The TMS 9900 processor has been mentioned once or twice or even more times on this forum. It is most well-known for appearing in the ill-fated TI 99/4 and 99/4A line of computers, which arrived a little too late and at a little too steep a price tag to compete in the market, and had a rather unusual and unfortunate architectural design, but nevertheless sold by the millions (and is therefore readily available on the second hand market for very reasonable prices). However, this machine arguably does not do the TMS 9900 justice, came along rather late in the TMS 9900’s life, and doesn’t really represent what it is or what it is capable of.
The TMS 9900 was introduced in 1976 with a 16-bit word at a clock speed of 3 MHz, making it a reasonably good performer and beating most of the first crop of 16-bit processors (with the notable exception of the DEC LSI-11) to market by a couple of years. The 8086 would follow in 1978 and the Motorola 68000 in 1979, in particular. However, unlike these other machines, the TMS 9900 was limited to a 16-bit (really, 15-bit; more on this later) external address bus and, like the 68000, had no built-in memory management. This limited it to 64 kB of addressable RAM.
Architecturally, the TMS 9900 is a true 16-bit design in the CISC tradition with an expressive set of addressing modes a la the PDP-11 (including an auto-increment, but no auto-decrement, and without the double-indirect modes of the PDP-11). In fact, if you squint a little bit at the instruction set, it kind of looks like the PDP-11 instruction set reimagined as a hexadecimal, rather than octal, system — there are four bits of registers (R0 through R15), rather than three, and two bits of addressing mode, rather than three. This is probably unsurprising, as the TMS 9900 has its roots in a minicomputer contemporary with the PDP-11, the TI-990. It has 16-bit registers and 16-bit external address and data buses. The instruction set includes hardware multiply and divide routines as well as an unusually robust array of bitwise operations. It does not have either floating point operations or wide register support for storing floating point representations.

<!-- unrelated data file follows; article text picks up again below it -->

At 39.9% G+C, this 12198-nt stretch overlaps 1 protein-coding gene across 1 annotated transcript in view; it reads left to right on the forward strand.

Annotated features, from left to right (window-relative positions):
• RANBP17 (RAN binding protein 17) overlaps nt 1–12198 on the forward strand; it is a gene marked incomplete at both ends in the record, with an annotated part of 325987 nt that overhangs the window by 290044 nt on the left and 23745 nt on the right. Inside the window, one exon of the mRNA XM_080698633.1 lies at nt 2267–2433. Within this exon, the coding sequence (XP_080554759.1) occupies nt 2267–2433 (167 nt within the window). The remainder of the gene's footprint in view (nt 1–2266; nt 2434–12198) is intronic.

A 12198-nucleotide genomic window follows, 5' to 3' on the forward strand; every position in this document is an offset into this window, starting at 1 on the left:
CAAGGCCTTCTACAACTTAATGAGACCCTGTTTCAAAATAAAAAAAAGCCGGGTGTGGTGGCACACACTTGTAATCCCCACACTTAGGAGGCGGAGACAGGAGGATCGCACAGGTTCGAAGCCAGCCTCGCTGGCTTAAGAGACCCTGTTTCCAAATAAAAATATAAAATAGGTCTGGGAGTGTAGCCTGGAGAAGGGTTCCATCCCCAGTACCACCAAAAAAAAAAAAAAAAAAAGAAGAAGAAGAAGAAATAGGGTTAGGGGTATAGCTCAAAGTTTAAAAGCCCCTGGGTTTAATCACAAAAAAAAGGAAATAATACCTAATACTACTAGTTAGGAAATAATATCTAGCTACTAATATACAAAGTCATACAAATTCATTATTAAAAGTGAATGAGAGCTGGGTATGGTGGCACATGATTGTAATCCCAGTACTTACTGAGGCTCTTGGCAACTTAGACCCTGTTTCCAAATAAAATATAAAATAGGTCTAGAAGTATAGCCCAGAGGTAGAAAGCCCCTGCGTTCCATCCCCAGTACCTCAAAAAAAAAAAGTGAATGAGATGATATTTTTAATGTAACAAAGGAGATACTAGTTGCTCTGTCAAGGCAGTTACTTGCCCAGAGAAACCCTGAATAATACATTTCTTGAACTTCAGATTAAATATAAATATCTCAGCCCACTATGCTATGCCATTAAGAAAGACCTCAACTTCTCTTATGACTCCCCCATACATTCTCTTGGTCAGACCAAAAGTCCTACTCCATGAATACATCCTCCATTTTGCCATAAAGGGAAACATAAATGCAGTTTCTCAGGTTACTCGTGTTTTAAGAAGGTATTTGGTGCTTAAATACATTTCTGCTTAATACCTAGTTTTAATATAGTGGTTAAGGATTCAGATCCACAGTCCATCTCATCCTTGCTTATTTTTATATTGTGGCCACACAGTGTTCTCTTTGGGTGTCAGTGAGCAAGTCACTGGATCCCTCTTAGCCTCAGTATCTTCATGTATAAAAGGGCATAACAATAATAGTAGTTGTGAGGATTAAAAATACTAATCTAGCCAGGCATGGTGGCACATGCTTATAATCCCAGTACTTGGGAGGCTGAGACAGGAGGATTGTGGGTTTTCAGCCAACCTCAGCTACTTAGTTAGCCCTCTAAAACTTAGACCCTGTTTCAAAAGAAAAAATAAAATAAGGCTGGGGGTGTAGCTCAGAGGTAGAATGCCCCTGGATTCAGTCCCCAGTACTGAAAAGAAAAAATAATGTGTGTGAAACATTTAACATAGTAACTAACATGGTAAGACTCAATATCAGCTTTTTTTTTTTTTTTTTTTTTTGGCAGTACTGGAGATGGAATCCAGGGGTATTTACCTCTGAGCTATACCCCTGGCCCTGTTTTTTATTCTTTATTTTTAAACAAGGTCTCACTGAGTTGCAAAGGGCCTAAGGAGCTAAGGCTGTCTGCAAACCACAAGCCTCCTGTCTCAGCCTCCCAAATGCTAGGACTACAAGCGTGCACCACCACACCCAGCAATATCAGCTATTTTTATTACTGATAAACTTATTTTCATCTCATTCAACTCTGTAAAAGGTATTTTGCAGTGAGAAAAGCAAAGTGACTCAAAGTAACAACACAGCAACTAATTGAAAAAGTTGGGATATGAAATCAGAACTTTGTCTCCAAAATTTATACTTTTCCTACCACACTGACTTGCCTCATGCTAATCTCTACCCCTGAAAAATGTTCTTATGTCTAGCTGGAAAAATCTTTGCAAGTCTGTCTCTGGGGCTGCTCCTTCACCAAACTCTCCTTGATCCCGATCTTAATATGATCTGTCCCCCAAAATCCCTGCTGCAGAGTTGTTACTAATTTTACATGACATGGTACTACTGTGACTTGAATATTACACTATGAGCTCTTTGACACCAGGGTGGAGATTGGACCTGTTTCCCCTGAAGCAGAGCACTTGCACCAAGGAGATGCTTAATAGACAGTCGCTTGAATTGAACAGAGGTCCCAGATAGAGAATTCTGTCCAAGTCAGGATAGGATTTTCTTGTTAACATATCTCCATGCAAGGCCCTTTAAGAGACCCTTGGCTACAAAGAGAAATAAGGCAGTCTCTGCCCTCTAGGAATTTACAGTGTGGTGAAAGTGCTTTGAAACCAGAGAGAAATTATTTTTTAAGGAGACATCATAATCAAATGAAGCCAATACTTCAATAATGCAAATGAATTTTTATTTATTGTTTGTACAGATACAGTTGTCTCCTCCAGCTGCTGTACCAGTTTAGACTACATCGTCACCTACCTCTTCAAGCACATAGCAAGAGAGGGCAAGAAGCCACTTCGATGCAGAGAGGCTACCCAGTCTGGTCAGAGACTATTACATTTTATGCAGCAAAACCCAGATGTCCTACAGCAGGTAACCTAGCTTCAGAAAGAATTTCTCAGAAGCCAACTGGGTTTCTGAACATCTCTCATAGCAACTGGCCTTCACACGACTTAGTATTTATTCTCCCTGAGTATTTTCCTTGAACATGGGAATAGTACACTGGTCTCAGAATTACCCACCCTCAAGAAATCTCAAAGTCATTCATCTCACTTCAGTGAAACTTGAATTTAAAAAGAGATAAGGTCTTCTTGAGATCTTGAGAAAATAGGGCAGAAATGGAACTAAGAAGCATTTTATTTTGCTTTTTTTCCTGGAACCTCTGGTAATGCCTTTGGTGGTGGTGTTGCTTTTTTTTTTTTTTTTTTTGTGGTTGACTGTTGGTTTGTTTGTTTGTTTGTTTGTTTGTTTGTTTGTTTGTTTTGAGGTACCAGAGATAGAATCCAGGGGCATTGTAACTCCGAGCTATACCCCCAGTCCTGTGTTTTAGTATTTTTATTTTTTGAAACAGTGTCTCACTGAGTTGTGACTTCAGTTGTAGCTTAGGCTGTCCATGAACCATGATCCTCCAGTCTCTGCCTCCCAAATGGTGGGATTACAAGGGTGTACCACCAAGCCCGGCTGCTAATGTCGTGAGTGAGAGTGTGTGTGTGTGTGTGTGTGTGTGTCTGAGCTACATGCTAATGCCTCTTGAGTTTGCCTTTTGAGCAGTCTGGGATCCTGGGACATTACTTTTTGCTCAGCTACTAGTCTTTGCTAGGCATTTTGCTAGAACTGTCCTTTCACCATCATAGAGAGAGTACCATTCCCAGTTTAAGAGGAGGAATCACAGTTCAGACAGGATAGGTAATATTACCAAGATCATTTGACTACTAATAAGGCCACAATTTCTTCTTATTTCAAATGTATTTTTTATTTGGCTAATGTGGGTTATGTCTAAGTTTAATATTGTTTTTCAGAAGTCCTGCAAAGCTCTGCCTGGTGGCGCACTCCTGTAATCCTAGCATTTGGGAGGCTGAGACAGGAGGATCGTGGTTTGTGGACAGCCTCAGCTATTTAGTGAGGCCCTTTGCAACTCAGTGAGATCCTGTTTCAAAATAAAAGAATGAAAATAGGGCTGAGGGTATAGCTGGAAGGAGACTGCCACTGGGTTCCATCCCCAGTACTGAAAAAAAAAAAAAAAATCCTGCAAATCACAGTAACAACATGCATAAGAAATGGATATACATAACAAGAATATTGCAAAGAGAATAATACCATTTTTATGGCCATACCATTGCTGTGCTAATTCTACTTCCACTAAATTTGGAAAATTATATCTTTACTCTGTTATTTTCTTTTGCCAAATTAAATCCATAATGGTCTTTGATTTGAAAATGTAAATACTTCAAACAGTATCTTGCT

(TI-990 operator’s panel, photograph by Davepitts on English Wikipedia.)
The mainframe and minicomputer world has enjoyed a great diversity of architectural decisions compared to the microcomputer market, and the TMS 9900 architecture diverges from other, familiar microprocessors rather rapidly due to its minicomputer provenance. For example, the TMS 9900 CPU itself has only three user-visible registers: the program counter, a “workspace pointer”, and a status register. There are no general-purpose registers, no accumulator, no index registers, etc.! Instead, the workspace pointer (WP) contains a memory address that represents the location of the general purpose register file. R0 is located at the address stored in the WP, R1 is at WP + 1 word, etc.. The architecture provides sixteen general purpose registers, which are located in main memory and can be placed anywhere in the address space. The processor documentation plays this up as a boon for multitasking, as the entire processor context can be changed as easily as easily as loading a new workspace pointer. Indeed, a pair of instructions is provided to simultaneously jump to a new location (or return from an old location) and update the processor’s workspace pointer.